So we had debt related to PDP facilities for predelivery payments to Airbus. And then also, clearly, operating lease debt linked to the aircraft fleet that we have. And so we want to get back to that type of scenario where the depth that's sitting on the balance sheet is really for funding growth into the business. And so my focus at the moment and across the business is really getting our cash as a first measure to 30% of trailing 12 months of normalized revenues, and we're a little bit short of that at the moment.

We do sit in a good place, but we're a little bit short of it and then normalizing our leverage ratios based on the productive aircraft we have in the business. We don't disclose publicly our leverage targets, but if you look at us pre-COVID, you can get a sense of where we would anticipate to get to.

Andrew Didora -- Bank of America Merrill Lynch -- Analyst

Got it. That's helpful. And I guess I want to go back to the non-ticket front, just a really good result in the quarter. Obviously, the $70 kind of already exceeding your kind of your prior targets.

We get a lot of questions around demand elasticity around fares as they continue to move higher here, but I guess how do you think about that in terms of non-ticket? Where do you think it maybe maxes out in terms of percentage of total fare or something like that? Just curious to get your thoughts. Thanks.

Daniel Shurz -- Senior Vice President, Commercial

Andrew, I'll start and I think Barry might have some thoughts as well. Look, we don't know where the limit is. And we're going to keep -- we've got a lot of ideas and we've got a lot of experience, obviously, continuing to build this. And what you watched -- as I said, what you watched during the pandemic was we continue -- we set targets last year of $63 and then $65, and we kept moving the needle up and we've delivered higher than that.

As we continue to find opportunities, we build products. A lot of what we're now doing is finding things that truly have no impact truly an have no impact on fare. We're introducing new products that customers value and we think there's plenty more opportunity to do that. And obviously, as we've talked, and again, there's more opportunity over time as we grow, our third-party type programs, discount on our credit card program we'll continue to get stronger.

We get to be a larger airline and these products become more and more relevant to customers and we'll drive more revenue. So Barry I don't know if there's anything else you want to add?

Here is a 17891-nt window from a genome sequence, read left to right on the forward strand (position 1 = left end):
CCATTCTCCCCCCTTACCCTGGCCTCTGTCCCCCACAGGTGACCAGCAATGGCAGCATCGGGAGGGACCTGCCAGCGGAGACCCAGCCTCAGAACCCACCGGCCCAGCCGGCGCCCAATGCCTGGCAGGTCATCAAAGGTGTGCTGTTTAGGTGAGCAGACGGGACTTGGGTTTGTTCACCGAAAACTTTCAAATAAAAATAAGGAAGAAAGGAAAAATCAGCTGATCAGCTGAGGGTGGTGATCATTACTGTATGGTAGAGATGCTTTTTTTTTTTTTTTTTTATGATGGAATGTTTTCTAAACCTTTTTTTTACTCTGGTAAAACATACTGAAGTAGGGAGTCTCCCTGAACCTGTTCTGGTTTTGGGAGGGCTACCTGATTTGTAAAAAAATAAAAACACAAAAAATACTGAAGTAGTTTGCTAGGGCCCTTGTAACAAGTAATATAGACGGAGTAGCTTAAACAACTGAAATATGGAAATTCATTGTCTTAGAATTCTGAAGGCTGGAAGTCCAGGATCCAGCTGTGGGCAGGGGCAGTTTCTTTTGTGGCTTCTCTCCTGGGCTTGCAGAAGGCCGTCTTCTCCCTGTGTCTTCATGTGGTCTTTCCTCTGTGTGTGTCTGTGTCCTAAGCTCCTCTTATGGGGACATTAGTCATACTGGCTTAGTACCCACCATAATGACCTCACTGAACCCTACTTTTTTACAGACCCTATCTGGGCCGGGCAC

Barry Biffle -- President and Chief Executive Officer

No, I just want to add, I'm really proud of Daniel and his team. I mean, we've got an impressive result, and we didn't waste the pandemic. They've been really busy in growing the non-ticket. And in years past, I think we thought a 50-50 split of non-ticketing ticket was a good idea.

We've kind of learned in the pandemic that the non-ticket is a lot more sticky and if you'll be creative and to Daniel's point, work on things that are truly incremental that don't have any degradation to the ticket, that's where the real profit potential is. So I'm really pleased with what they put together. As you said, we announced last year a target of $63, then $65, we keep blowing through these. So all I can tell you is that they're not done, they're really busy and really excited about what we get done, but 50-50 is no longer the idea.

We think it's going to be considerably higher and we'll deliver a lot more sustainable profitability in the years to come, if we can grow that percentage.

Andrew Didora -- Bank of America Merrill Lynch -- Analyst

Great. Thank you.

Operator

Thank you. [Operator instructions] [Operator signoff]

Duration: 42 minutes

Call participants:

David Erdman -- Senior Director of Investor Relations

Barry Biffle -- President and Chief Executive Officer

Daniel Shurz -- Senior Vice President, Commercial

Jimmy Dempsey -- Executive Vice President and Chief Financial Officer

Duane Pfennigwerth -- Evercore ISI -- Analyst

Jamie Baker -- J.P. Morgan -- Analyst

Mike Linenberg -- Deutsche Bank -- Analyst

Matt Roberts -- Raymond James -- Analyst

Myles Walton -- UBS -- Analyst

Helane Becker -- Cowen and Company -- Analyst

Andrew Didora -- Bank of America Merrill Lynch -- Analyst